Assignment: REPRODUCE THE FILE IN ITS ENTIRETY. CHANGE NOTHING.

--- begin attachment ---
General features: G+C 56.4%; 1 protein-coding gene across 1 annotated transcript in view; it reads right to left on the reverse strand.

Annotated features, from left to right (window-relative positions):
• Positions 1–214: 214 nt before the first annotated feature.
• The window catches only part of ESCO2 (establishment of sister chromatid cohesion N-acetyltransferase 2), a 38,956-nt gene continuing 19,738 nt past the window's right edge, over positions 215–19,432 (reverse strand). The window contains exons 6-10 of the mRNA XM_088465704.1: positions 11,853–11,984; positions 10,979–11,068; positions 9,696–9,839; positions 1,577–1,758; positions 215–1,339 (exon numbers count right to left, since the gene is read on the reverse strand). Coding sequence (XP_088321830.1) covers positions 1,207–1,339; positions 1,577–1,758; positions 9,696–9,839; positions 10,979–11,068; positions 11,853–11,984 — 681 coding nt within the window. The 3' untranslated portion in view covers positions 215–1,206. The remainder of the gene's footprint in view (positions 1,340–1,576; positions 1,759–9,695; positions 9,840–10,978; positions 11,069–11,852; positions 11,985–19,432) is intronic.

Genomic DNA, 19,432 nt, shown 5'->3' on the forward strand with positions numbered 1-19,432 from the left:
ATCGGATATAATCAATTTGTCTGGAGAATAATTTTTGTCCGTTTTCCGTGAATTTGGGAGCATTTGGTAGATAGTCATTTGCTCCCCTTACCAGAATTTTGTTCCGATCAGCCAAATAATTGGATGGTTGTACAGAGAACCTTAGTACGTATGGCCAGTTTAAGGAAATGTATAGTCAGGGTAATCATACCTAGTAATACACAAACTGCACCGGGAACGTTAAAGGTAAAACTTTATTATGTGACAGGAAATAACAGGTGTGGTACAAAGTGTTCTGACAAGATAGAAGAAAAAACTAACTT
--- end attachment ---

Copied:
General features: G+C 56.4%; 1 protein-coding gene across 1 annotated transcript in view; it reads right to left on the reverse strand.

Annotated features, from left to right (window-relative positions):
• Positions 1–214: 214 nt before the first annotated feature.
• The window catches only part of ESCO2 (establishment of sister chromatid cohesion N-acetyltransferase 2), a 38,956-nt gene continuing 19,738 nt past the window's right edge, over positions 215–19,432 (reverse strand). The window contains exons 6-10 of the mRNA XM_088465704.1: positions 11,853–11,984; positions 10,979–11,068; positions 9,696–9,839; positions 1,577–1,758; positions 215–1,339 (exon numbers count right to left, since the gene is read on the reverse strand). Coding sequence (XP_088321830.1) covers positions 1,207–1,339; positions 1,577–1,758; positions 9,696–9,839; positions 10,979–11,068; positions 11,853–11,984 — 681 coding nt within the window. The 3' untranslated portion in view covers positions 215–1,206. The remainder of the gene's footprint in view (positions 1,340–1,576; positions 1,759–9,695; positions 9,840–10,978; positions 11,069–11,852; positions 11,985–19,432) is intronic.

Genomic DNA, 19,432 nt, shown 5'->3' on the forward strand with positions numbered 1-19,432 from the left:
ATCGGATATAATCAATTTGTCTGGAGAATAATTTTTGTCCGTTTTCCGTGAATTTGGGAGCATTTGGTAGATAGTCATTTGCTCCCCTTACCAGAATTTTGTTCCGATCAGCCAAATAATTGGATGGTTGTACAGAGAACCTTAGTACGTATGGCCAGTTTAAGGAAATGTATAGTCAGGGTAATCATACCTAGTAATACACAAACTGCACCGGGAACGTTAAAGGTAAAACTTTATTATGTGACAGGAAATAACAGGTGTGGTACAAAGTGTTCTGACAAGATAGAAGAAAAAACTAACTT